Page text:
Which Joe gave his name to ‘sloppy joes’? We look at five interesting sandwiches and their lexical origins.
A shanty town built of oil drums or other metal containers, especially on the outskirts of a North African city.
- ‘The people of the bidonvilles are entirely cut off from the elites.’
- ‘A 1989 census found that 23 percent of the urban population lives in precarious and illegally built shacks in bidonvilles, or in somewhat better but substandard housing built without permit on unserviced land.’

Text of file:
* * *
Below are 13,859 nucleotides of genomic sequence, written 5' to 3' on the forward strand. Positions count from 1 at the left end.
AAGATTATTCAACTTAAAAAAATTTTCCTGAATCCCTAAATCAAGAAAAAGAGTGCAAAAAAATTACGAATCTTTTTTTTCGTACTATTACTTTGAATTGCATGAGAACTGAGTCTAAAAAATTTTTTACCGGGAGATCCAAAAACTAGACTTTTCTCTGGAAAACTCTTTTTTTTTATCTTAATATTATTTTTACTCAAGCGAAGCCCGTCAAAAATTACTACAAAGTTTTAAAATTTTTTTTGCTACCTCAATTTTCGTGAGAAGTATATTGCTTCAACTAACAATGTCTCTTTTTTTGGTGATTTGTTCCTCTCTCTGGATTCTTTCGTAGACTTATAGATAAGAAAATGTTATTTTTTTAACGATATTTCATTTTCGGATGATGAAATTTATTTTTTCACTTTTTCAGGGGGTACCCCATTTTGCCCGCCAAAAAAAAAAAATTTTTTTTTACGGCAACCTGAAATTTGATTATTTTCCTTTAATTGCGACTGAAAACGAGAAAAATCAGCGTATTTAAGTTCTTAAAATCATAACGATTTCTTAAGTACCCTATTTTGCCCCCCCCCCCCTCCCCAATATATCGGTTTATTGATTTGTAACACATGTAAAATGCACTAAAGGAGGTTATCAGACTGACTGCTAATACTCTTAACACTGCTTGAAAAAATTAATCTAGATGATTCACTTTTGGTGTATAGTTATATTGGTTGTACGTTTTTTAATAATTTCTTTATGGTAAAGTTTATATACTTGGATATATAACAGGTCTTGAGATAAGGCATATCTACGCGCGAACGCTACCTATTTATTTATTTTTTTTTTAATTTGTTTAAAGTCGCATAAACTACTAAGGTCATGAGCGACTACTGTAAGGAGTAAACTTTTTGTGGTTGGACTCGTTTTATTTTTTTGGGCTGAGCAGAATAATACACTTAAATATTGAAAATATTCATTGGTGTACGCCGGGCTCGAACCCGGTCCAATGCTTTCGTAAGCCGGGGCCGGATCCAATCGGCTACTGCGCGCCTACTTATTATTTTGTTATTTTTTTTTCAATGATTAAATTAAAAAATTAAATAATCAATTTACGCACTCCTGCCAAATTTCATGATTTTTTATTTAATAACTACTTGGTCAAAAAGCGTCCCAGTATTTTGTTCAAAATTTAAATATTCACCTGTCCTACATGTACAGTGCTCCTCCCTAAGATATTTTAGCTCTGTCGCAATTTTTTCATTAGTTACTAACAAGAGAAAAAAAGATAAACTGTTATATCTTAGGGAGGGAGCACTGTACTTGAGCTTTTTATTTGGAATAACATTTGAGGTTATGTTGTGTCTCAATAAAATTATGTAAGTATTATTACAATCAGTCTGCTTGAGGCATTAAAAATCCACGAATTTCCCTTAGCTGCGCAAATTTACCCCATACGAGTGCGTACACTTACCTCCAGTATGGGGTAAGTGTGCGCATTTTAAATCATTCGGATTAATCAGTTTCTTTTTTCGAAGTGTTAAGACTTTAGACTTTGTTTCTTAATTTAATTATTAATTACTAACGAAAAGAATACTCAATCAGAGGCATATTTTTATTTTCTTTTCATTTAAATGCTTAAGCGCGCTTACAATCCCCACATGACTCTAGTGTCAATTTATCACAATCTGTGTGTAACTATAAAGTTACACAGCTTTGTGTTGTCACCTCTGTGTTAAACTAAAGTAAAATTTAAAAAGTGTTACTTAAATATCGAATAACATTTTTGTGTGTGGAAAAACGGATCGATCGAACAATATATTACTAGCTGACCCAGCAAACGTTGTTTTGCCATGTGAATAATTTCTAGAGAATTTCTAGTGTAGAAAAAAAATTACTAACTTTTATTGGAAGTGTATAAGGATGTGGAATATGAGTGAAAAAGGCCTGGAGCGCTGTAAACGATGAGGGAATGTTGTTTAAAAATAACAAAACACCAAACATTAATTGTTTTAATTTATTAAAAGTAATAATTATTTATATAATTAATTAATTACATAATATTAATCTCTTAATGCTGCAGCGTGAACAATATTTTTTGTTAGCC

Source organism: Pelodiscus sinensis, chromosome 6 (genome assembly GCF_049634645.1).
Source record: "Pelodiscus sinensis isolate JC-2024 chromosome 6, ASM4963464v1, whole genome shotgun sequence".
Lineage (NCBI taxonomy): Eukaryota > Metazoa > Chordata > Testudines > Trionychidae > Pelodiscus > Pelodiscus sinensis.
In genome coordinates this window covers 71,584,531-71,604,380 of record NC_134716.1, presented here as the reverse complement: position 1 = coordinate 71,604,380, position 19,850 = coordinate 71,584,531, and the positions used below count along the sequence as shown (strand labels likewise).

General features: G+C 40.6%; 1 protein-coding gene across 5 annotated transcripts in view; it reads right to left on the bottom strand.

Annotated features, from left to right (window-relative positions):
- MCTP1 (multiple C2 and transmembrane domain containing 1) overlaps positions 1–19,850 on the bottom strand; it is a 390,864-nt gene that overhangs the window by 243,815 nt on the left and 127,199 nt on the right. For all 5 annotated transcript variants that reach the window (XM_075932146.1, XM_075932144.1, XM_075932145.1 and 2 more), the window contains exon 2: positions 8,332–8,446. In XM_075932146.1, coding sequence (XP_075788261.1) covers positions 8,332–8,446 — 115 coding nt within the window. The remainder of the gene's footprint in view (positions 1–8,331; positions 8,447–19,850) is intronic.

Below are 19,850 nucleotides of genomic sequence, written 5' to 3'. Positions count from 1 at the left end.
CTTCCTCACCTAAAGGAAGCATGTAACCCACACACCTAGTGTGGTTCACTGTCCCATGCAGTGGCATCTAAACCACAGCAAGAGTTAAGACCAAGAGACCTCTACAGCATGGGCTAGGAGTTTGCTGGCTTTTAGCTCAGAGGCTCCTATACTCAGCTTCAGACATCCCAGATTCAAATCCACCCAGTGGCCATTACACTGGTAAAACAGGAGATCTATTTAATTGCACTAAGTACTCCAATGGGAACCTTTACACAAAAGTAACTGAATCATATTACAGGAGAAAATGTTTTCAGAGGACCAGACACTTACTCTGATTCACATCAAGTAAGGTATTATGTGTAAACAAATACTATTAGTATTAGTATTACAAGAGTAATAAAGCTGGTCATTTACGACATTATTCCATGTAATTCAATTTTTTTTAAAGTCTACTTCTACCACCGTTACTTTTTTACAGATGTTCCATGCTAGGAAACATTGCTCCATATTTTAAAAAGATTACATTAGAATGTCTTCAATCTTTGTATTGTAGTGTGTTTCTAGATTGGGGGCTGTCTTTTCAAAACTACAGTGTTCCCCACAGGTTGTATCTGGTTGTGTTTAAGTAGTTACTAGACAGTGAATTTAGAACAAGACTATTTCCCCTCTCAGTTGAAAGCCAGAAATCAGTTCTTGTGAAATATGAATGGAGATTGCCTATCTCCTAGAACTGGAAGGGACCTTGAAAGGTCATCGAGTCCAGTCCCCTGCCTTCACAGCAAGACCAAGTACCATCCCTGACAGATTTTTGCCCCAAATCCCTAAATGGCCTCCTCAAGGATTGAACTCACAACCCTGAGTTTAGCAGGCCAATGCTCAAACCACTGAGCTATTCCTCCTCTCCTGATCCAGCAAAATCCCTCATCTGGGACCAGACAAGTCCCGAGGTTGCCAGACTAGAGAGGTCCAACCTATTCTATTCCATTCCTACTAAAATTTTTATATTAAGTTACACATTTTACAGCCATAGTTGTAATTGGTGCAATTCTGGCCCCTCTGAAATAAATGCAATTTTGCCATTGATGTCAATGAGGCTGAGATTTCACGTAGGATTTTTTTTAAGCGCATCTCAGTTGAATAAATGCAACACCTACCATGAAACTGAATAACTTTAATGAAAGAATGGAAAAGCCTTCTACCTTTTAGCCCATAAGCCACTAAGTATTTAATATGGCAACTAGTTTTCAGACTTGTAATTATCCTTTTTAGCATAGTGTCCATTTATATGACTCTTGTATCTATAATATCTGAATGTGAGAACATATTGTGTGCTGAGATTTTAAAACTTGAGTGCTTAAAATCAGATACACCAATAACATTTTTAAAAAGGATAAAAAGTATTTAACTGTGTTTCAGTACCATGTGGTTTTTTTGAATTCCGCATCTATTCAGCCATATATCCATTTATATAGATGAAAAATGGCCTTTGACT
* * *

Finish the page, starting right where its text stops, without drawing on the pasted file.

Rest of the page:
- ‘Others live in shantytowns, or bidonvilles, which are often bulldozed into oblivion by the town councils while the occupants are at a local feast.’
- ‘Meanwhile, an estimated 20,000 poor and unemployed citizens live in slums or bidonvilles on the outskirts of the capital.’
- ‘The site is next to the usually dry wadi which runs through the bidonville and hence it was available for development.’
1950s: from French, from bidon ‘container for liquids’ + ville ‘town’.
We take a look at several popular, though confusing, punctuation marks.
From Afghanistan to Zimbabwe, discover surprising and intriguing language facts from around the globe.
The definitions of ‘buddy’ and ‘bro’ in the OED have recently been revised. We explore their history and increase in popularity.